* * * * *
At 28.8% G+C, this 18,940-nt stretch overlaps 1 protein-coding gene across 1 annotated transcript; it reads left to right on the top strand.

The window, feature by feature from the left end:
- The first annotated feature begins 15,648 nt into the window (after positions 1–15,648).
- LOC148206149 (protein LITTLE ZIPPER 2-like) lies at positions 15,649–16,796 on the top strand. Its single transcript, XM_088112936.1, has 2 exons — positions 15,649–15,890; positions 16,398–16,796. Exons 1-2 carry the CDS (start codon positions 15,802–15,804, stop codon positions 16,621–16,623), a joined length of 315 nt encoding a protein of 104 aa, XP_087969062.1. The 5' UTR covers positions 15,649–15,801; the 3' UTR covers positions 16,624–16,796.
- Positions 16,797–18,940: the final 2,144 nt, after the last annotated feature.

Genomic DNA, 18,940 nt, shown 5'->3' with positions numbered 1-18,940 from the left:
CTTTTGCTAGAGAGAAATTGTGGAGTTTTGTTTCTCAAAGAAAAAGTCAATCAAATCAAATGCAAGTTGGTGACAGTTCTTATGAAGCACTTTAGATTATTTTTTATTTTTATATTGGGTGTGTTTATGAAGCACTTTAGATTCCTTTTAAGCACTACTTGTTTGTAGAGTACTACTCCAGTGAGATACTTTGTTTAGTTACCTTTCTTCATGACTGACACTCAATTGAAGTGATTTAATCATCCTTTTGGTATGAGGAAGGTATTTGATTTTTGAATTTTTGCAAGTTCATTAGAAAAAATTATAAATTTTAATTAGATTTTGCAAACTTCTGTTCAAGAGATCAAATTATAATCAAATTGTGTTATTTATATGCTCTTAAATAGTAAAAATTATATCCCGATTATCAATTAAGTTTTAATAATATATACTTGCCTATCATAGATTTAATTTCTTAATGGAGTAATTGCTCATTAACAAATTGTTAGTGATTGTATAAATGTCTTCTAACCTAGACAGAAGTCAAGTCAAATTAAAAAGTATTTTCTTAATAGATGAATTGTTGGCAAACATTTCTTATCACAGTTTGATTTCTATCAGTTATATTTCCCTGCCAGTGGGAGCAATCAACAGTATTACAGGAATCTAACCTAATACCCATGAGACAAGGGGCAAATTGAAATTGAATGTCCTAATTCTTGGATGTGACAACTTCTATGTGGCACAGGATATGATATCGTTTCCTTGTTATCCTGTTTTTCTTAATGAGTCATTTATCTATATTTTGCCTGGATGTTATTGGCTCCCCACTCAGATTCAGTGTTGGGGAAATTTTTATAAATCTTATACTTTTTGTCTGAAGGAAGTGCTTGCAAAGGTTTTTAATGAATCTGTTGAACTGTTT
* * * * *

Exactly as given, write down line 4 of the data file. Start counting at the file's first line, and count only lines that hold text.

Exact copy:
- LOC148206149 (protein LITTLE ZIPPER 2-like) lies at positions 15,649–16,796 on the top strand. Its single transcript, XM_088112936.1, has 2 exons — positions 15,649–15,890; positions 16,398–16,796. Exons 1-2 carry the CDS (start codon positions 15,802–15,804, stop codon positions 16,621–16,623), a joined length of 315 nt encoding a protein of 104 aa, XP_087969062.1. The 5' UTR covers positions 15,649–15,801; the 3' UTR covers positions 16,624–16,796.